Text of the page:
These strikes were long and intense, involving significant street battles. One important strike was the March-April, 1931 general mine strike, of which Danielle Tartakowsky writes: “The mine strike of March 30, 1931 is the occasion of new clashes in Hénin-Liétard where two mobile guards are wounded, in Alès where Sémard and the mayor invite to march against the detention center. ‘The late hour favored excesses,’ comments the commissioner, who describes the procession ‘degenerating into a revolutionary demonstration.’ Danielle Tartakowsky, Les manifestations de rue en France, 1997, < https://books.openedition.org/psorbonne/62302>. (Our translation.) Another significant example was the Roubaix textile strikes of 1930-1931, which Thibault Tellier discusses in his book strikes: “The official arrival of the economic crisis in 1931 in our region, as everywhere in France, was the cause of the second strike movement, which took place between May and July 1931. The movement was much more significant than the previous one. Among those who initiated it was once again Désiré Ley. In order to prevent the effects of the crisis, he decided, in agreement with his colleagues in the Consortium, to carry out a general reduction in wages in order to obtain a reduction in cost prices. The workers’ response was not long in coming. On May 16, 1931, a general strike was called. It lasted 70 days and affected 11,500 textile workers.” Thibault Tellier, La représentation sociale, politique et littéraire du peuple des villes : l’exemple des grèves du textile à Roubaix en 1930-1931, 2018, <https://books.openedition.org/irhis/2046>. (Our translation.)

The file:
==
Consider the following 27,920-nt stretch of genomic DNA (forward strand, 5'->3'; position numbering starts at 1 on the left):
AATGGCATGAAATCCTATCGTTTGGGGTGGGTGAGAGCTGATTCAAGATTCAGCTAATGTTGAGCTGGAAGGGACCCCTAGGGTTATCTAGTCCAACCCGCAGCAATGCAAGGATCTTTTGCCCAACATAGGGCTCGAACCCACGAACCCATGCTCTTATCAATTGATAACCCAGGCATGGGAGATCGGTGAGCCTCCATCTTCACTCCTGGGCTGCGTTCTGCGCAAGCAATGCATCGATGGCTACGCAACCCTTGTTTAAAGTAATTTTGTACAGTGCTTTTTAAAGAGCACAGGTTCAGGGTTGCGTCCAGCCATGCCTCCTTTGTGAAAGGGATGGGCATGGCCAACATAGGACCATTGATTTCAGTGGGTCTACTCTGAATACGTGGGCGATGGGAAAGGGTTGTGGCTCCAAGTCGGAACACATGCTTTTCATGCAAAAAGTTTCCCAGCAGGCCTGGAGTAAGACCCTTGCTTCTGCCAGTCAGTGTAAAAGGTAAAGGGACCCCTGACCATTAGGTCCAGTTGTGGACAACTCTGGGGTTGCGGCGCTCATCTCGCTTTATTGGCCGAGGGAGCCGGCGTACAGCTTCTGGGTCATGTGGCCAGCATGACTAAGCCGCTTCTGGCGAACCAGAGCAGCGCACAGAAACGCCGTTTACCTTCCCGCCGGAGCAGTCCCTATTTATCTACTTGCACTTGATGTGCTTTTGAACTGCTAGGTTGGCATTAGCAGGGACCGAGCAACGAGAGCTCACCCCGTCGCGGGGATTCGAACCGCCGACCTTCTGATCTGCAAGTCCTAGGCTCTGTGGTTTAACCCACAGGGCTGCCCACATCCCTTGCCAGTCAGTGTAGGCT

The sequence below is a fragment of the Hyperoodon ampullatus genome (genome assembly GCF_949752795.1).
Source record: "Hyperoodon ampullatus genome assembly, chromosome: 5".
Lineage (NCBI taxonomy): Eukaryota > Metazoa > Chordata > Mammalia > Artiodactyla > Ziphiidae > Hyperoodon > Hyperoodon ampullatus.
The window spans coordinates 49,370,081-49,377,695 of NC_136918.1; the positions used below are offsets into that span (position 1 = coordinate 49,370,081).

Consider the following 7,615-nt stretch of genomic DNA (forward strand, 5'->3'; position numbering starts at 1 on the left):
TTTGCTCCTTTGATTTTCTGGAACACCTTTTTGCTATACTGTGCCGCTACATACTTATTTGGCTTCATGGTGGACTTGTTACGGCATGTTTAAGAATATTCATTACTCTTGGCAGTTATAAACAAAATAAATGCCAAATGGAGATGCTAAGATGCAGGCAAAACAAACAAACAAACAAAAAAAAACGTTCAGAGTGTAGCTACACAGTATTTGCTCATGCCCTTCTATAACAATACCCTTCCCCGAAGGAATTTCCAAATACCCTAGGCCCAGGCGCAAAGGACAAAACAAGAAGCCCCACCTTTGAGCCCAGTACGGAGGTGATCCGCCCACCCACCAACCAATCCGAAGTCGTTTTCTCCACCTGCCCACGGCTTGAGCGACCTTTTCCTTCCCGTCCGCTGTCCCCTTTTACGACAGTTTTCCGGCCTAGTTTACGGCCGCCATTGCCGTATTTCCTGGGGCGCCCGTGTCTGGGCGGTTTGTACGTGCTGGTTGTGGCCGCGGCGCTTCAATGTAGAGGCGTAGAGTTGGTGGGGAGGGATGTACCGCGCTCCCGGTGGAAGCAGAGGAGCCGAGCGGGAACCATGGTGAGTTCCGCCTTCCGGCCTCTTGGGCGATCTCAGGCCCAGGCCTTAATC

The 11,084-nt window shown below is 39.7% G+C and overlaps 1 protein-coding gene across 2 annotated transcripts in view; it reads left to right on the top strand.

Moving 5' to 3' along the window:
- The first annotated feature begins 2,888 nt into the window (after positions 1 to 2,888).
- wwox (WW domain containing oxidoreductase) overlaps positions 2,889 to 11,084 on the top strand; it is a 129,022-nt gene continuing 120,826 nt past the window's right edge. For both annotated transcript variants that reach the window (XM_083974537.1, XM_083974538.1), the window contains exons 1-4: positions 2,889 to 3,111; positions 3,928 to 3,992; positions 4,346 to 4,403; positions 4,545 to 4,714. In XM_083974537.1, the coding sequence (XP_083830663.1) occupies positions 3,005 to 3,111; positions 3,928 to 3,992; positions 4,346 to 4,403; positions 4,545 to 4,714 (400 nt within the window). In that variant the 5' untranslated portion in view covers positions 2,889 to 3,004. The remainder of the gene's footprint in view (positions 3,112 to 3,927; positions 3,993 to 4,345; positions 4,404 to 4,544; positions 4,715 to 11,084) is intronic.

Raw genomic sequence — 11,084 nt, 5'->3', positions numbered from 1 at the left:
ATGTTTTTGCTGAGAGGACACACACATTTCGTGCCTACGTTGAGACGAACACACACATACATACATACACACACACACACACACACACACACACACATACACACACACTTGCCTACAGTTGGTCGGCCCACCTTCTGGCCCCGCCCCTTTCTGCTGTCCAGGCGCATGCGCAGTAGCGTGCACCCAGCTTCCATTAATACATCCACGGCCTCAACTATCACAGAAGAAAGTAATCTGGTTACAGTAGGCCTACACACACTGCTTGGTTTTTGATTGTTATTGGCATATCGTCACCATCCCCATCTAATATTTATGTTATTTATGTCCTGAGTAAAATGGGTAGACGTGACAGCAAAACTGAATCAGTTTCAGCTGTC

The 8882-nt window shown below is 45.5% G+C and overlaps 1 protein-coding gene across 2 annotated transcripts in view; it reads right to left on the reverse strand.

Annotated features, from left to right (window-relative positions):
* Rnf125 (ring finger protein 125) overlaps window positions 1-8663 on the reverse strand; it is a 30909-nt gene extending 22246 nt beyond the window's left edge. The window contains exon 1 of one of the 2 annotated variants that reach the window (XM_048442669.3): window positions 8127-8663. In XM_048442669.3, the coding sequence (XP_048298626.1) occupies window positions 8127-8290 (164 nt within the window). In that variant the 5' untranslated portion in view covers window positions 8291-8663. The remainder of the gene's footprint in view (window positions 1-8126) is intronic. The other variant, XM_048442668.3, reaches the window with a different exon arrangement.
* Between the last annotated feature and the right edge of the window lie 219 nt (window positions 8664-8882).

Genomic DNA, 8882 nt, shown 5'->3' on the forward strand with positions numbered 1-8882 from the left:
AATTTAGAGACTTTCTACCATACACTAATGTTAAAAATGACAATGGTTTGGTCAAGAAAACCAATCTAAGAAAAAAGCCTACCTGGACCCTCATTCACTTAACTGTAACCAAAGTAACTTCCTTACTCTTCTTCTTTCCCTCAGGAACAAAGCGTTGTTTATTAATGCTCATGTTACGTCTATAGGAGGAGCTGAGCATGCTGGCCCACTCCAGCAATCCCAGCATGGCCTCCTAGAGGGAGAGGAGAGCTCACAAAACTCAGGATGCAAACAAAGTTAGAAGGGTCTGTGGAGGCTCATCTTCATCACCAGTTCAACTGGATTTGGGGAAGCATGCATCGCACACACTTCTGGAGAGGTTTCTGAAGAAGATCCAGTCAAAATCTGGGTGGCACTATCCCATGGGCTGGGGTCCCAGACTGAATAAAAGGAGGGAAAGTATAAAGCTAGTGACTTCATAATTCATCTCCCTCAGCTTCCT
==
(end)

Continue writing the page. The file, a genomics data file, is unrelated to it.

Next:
For the Radicals and SFIO, the path of deflationary measures was a question of reducing state expenditure by reducing the salaries of civil servants, thus hoping to bring about a reduction in the budget deficit and a fall in prices. See Michel Margairaz, L’Etat, les finances et l’économie: Histoire d’une conversion, 1932-1952, 1991: “The cuts could only be made in civil servants’ salaries and pensions, ‘deadly toxins’ (Louis Germain-Martin) for Radical governments with Socialist support. Thus, the Daladier (October 24) and Sarraut (November 26) governments, and with them the fragile majority of the Neo-Cartel, perished over their financial plans. […] In total, from the elections of 1932 to the end of 1933, efforts to reduce expenditure and increase revenue amounted to ten billion.” (Our translation.) <https://books.openedition.org/igpde/2276>. The pre-February 6 deflationary measures accelerated in 1933, as Pierre Villa notes: “The balanced budget doctrine carried full weight in 1933, when the government tried to reduce the number of civil servants, to increase the income tax, to tax fuel etc. After the fall of several governments, a restrictive fiscal policy was implemented: additional tax on the income of civil servants, an increase of 10% in income tax and the ‘contrivance’ of a new tax based on the discrepancy between the 1933 nominal income and the average of 1931 and 1932 nominal incomes.” Pierre Villa, France in the Early Depression of the 1930s, 1996, <http://www.cepii.fr/PDF_PUB/wp/1996/wp1996-06.pdf>. (Our translation.)
 Le Peuple, January 16, 1934